We Are Family


Therapeutic Parenting.

Therapeutic Parenting. - Img 8534

We get it!

We not only understand the benefits of therapeutic parenting, but we now have plenty of first hand experience of it working, of it regulating our son with Reactive attachment disorder in a way that ‘normal’ parenting simple does not.

We can see that he does indeed respond to the empathy and understanding that we surround him with when we are dealing with him therapeutically - we can see that it works!

So why do we struggle so much with it?

Firstly, we find it difficult to tune in to his needs ‘in the moment’, we find it hard to be the therapeutic parent when we are angered (and my goodness he can get us angry), which is when we instinctively fall into the parenting that we were brought up with, imitating our parents and indeed the parenting we have witnessed around us.

We are pushed and pushed and we start to 'lose it' and then we raise our voices and then we scold and then inflict consequences and threaten even worse ones - when pushed to the extreme we have both found ourselves reaching out and slapping our son's legs before we have even realised what we were doing, which therapeutic parenting aside is just something that neither of us agree with and of course simply resulted in our son faltering for the briefest of moments before screaming our own words back at us ‘we do not hit in this house’ and then carrying on exactly as he had been, - no, understandably worse than he had been.

The shame it brought about in us and the realisation that it achieved nothing has prevented both of us from repeating it, but even so we hear the voices of our parents in the back of our minds saying ‘it worked on you’.

So we know the right way and we know the wrong way - and we still fail so very often, however the silver lining is that we both feel that we are slowly improving.

Even so there is still one niggling issue that we can't shake...are we not doing exactly what others are so keen to tell us we are doing and ‘making a rod for our own backs’?

By parenting therapeutically we may well be helping our son regulate in a way he finds impossible alone, but are we actually addressing the behaviour in a way that is teaching him ‘right from wrong’ and which will result in it not being repeated?

When we get it right we feel that we have some control over our son, we can see that it prevents him from reaching a heightened state (where there is little hope of returning from for some time), we can reconnect with him, we can make him feel secure again and as a result - we can help him make the choices that are not self destructive. All good!

However, we have not actually dealt with the bad behaviour that started the episode - the rudeness, the swearing, the aggression, at times the total lack of respect. We have dealt with his emotional state and we have restored calm, but then sometime in the future we do inevitably see a repeat of the behaviour.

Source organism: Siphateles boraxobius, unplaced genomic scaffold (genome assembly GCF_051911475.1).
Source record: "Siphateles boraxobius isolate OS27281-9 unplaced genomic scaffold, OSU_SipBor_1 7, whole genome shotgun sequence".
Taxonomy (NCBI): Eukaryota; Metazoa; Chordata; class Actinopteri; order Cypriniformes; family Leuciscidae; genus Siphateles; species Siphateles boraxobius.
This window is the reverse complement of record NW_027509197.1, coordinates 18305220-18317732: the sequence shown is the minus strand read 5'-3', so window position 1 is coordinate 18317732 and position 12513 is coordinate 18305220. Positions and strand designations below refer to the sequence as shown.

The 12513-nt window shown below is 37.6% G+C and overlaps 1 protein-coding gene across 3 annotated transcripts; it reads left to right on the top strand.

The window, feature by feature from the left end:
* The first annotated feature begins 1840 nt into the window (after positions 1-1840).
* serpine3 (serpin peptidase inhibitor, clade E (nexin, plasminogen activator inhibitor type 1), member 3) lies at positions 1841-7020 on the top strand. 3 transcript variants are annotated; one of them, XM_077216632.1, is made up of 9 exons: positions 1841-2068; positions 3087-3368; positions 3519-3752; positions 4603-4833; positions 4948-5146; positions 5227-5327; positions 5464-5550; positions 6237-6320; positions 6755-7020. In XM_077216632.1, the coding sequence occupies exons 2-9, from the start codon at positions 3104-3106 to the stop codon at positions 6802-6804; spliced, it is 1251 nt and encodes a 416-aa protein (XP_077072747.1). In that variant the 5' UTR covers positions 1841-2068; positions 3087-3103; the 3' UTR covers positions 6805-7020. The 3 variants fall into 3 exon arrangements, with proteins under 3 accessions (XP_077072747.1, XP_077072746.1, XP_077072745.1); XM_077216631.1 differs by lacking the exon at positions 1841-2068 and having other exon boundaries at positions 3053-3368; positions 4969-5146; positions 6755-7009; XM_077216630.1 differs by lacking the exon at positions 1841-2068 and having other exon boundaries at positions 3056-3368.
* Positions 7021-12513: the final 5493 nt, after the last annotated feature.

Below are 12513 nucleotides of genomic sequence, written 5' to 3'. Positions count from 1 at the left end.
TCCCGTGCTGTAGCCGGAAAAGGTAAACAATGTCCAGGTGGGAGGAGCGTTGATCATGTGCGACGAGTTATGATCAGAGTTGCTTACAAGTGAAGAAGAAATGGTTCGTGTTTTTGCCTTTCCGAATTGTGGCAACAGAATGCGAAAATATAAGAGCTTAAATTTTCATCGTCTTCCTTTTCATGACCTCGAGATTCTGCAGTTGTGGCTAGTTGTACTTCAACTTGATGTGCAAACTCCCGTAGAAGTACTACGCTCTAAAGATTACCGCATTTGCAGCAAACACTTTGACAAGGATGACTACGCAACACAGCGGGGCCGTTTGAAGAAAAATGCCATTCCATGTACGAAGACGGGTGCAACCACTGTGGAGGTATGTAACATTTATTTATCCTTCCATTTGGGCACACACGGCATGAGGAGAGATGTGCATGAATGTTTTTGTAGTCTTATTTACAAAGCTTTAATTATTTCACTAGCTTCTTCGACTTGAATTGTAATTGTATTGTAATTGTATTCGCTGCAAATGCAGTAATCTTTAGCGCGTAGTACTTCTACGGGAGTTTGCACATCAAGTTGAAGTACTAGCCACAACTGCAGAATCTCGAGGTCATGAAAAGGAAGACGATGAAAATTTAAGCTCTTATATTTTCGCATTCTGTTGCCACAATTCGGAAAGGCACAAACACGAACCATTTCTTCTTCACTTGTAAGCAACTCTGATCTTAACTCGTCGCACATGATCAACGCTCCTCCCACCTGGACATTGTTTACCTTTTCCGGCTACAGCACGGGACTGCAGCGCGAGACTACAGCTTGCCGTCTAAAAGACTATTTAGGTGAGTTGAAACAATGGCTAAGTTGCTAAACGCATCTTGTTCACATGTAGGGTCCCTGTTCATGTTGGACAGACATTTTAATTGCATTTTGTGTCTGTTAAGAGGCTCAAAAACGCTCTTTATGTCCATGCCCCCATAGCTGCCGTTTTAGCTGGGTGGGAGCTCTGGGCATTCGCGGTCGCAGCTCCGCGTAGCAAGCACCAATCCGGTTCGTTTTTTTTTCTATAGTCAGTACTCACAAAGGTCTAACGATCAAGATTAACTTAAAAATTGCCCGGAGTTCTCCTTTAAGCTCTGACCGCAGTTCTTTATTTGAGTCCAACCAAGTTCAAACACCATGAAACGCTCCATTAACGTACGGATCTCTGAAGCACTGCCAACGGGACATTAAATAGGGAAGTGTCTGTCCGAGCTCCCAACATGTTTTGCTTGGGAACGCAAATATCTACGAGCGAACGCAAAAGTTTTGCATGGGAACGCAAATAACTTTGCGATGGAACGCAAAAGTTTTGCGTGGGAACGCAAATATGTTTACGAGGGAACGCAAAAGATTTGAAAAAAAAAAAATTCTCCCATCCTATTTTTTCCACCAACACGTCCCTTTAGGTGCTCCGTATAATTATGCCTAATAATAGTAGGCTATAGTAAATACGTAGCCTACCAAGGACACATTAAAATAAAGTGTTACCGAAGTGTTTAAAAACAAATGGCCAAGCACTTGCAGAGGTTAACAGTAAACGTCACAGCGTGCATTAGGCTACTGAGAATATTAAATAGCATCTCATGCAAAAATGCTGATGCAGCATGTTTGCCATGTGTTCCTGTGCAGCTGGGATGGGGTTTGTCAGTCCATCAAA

And that worries us, it worries us a lot.


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  • Robert Hafetz

    A better term is Trauma Informed Parenting. The foundation of interventions with traumatized children is the understanding that words are worthless and experiences heal.
    Parenting the adopted child
    Robert Allan Hafetz MS/MFT
    Adoption Education& Family Counseling LLC

    There can be no more difficult a task in classic parenting than raising an adopted child. Unlike a child one has given birth to an adopted child comes with additional trepidations that few parents are prepared for or even aware of.
    An adopted child comes to the family with memories of grief, a fear of attachment, and a feeling of indistinct loss. The first years often appear to be normal lulling the parents into a false sense of security. Then when the child reaches the age of approximately six years a more a complex self-exploration process begins. This is when the child notices that he doesn’t resemble his family while his peers look like theirs. This is also when the “who is my real mommy question” arises. Profound emotions that recall the separation of the first mother rise to the surface causing discomfort for the adopted child. Emotions such as grief, shame, anger, and a feeling of isolation can be experienced together, without any distinction among them. Children have limited ability to cope with uncomfortable emotions and will employ one of two options. They can act out and misbehave or they can repress their feelings and become compliant. This is the period when many problematic behaviors begin and the parents are often confused and bewildered by their child’s behaviors.